This can be varied in several different ways that will be advantageous to the quads and calves. Using a step machine or simply stepping up and down onto any raised platform that is sturdy enough to hold your weight is especially great for the quads. One complete rep is to step up and back down with both legs. Intensify the routine by performing as fast as possible and gradually building up the time spent doing it.
Sprinting back and forth between marked points is a great exercise to incorporate into circuit training. Not only does the actual exertion help the development of the muscles, but the process of stopping and turning in a different direction is also dependent on strong calves. Push yourself even further by stopping after each complete circuit and getting to the floor as if doing push-ups, in turn, pace each foot up so that it is near level with your hands while the other remains straight. The action should mimic that of climbing up a wall.
Cycling is the perfect exercise for those keen to develop the muscles of their legs, working both the upper and lower regions at the same time. The level of intensity can be varied by adjusting the speed, length of time spent and gear. Even if you do not make use of any gears that can simulate riding up an incline, turning the pedals as quickly as possible is the best way to achieve noticeable results in a short period of time. This can be undertaken by way of a spinning class, but even cycling at full speed for a few minutes within the confines of a circuit training routine can prove to be a fantastic benefit.
There are a range of other exercises that can be included under the heading of circuit training, with each needing to be carried out for a few minutes before moving onto the next one.
Even when sitting down, it is possible to exercise the calves by pressing your toes into the ground and raising your heels for a few seconds before lowering them again, continuing to do this. This can also be undertaken while standing, by raising up on your toes and down again, which is a form of resistance training.
Lunges are effectively a large, exaggerated stride that helps to make the quad muscles stronger. Standing with your legs shoulder-width apart, take a large step forward with the left leg an bend the knee to dip into the position. Bring this leg back to its starting point before doing the same with the right. Count two lunges on each leg as one repetition and complete a set of ten repetitions.
Squats work in the same manner as lunges, requiring the quads to be strong to enable them to be completed effectively. Stand with the legs a little over shoulder-width apart and push your bottom out as you bend your knees, as if preparing to sit in a chair that is slowly being pulled back just out of reach. Start with a set of ten and increase this number as you become stronger and your stamina improves.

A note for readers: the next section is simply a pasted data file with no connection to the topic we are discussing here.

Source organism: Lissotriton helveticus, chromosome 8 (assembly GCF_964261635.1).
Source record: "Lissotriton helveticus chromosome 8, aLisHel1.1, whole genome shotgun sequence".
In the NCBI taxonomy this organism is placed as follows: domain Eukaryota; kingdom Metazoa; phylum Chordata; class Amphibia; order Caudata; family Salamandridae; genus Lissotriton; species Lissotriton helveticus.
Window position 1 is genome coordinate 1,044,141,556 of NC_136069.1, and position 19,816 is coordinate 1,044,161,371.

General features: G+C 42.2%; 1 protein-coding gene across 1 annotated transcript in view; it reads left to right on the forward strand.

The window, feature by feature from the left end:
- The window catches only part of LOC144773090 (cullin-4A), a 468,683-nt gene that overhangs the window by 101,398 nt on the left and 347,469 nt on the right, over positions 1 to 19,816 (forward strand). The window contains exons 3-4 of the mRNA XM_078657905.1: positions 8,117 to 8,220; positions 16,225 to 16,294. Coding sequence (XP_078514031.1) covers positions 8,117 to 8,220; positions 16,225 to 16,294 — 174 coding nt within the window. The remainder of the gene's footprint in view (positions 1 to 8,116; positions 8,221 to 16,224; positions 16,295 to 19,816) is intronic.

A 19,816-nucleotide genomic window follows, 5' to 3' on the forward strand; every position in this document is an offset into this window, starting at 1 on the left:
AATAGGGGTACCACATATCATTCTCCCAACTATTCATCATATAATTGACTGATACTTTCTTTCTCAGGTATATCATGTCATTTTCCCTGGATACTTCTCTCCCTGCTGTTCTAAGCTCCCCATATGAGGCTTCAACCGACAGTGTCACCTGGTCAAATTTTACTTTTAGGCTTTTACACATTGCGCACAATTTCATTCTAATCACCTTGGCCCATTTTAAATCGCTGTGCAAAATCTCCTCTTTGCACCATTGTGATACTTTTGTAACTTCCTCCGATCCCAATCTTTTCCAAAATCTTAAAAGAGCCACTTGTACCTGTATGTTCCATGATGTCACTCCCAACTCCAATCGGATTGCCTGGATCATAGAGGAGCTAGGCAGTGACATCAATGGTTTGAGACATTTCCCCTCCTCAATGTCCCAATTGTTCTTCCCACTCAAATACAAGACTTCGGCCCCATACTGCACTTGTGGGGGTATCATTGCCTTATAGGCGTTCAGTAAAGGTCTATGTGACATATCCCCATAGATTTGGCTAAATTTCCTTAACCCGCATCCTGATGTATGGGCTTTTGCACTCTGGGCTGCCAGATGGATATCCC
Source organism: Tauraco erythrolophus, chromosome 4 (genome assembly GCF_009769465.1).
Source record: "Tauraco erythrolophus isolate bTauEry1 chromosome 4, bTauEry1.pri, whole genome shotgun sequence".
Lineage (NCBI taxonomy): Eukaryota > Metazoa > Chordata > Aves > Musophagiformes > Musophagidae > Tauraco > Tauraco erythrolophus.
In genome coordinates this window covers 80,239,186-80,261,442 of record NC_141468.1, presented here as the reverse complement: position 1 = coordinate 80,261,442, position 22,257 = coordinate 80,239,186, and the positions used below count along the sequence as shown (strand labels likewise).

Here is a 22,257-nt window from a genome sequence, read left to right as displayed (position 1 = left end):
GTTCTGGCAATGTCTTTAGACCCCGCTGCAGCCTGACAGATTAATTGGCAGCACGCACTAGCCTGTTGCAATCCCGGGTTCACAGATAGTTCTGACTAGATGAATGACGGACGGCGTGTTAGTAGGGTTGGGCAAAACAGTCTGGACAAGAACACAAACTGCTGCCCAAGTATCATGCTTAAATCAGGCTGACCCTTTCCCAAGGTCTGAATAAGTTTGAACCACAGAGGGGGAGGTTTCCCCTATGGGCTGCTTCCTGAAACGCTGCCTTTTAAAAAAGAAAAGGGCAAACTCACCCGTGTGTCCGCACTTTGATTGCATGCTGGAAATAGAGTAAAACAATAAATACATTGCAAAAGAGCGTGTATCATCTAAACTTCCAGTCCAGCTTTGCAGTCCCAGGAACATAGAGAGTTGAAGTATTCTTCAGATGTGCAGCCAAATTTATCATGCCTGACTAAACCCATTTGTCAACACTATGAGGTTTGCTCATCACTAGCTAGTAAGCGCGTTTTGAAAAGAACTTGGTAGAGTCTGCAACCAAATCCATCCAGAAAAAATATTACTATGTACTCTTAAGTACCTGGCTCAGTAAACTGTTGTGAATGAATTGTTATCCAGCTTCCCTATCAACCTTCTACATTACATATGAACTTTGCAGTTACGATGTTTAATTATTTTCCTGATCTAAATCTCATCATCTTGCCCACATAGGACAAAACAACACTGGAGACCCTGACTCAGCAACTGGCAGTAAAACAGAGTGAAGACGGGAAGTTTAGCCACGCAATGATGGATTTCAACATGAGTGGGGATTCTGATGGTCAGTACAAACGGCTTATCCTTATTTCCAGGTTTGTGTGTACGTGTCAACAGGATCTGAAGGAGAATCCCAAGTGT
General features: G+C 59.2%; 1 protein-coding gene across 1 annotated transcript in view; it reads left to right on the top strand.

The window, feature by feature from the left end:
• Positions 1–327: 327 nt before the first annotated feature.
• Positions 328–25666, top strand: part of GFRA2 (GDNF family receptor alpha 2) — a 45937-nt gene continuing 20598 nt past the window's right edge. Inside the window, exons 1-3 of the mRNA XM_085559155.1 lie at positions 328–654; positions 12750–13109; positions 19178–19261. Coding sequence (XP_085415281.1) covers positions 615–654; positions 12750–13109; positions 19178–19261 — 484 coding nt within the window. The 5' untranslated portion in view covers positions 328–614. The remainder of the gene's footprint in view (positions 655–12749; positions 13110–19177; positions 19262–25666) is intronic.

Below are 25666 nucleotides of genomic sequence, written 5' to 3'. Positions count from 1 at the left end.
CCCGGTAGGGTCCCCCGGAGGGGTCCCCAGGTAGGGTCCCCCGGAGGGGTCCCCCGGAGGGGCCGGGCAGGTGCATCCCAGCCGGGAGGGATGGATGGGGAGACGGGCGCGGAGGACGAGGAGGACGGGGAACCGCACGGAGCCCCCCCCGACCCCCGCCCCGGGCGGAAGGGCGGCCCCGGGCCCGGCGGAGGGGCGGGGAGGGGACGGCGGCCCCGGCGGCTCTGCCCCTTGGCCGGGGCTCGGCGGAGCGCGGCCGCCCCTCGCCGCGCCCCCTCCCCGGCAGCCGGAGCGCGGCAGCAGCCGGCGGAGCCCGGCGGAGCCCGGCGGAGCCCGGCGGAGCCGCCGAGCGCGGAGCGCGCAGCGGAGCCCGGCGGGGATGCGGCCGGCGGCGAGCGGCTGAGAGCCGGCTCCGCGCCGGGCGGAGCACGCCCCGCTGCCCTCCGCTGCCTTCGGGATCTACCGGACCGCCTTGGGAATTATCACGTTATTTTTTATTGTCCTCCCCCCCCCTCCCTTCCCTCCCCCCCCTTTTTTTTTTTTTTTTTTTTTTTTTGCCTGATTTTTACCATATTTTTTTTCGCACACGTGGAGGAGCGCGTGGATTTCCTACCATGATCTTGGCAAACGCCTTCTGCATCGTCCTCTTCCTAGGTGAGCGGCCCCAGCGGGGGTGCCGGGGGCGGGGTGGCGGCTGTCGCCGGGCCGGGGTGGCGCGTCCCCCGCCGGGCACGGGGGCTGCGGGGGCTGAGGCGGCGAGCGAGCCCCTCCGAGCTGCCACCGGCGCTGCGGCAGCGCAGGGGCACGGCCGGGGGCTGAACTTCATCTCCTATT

If you are unable to do the splits, stretch the legs apart as wide as possible, initially holding for a count of ten. Work on the quads by increasing the time in which you hold the pose and widening the legs ever further, which offers the added bonus of making the hips more flexible.
Anyone who has undertaken even a small amount of martial arts training will be aware of the intensity of the training process. Even during the warm-up, the legs are given a work out. However, the benefit of this type of exercise is improved further when the kicks are factored in. Front kick, side kick, X kick and round house kick are just a few of the kicks that are carried out as part of kick boxing training and there are several others types used in other martial arts.
No matter what your fitness goal, there is likely to be a branch of martial arts that can offer some benefit. The intensity of the manner in which you practice can also be varied to enable you to achieve the results that suit your purposes. Besides this, it is also possible to work the hips to make the joints more flexible. Standing side on to your ‘target’, raise your bent leg in the air so that your shoulder, hip and knee are in a straight line. Follow this by slowly straightening your knee so your foot can reach your target; complete a set of ten reps before doing the same with the other leg.
Strengthening the quads and calves with this form of exercise also helps to aid balance, which is essential to train and compete effectively.
Lifting weights, for many people, is the best way to work on the quads and calves, and can be a versatile solution for those seeking strong and defined muscles. Forcing your body to handle more weight is an ideal way to develop the muscles of the legs, as long as it is the right type of weight. Being heavy due to excess fatty tissue is not a benefit in this situation. It can be as simple as strapping on ankle weights before going for jog or completing high-knee lifts.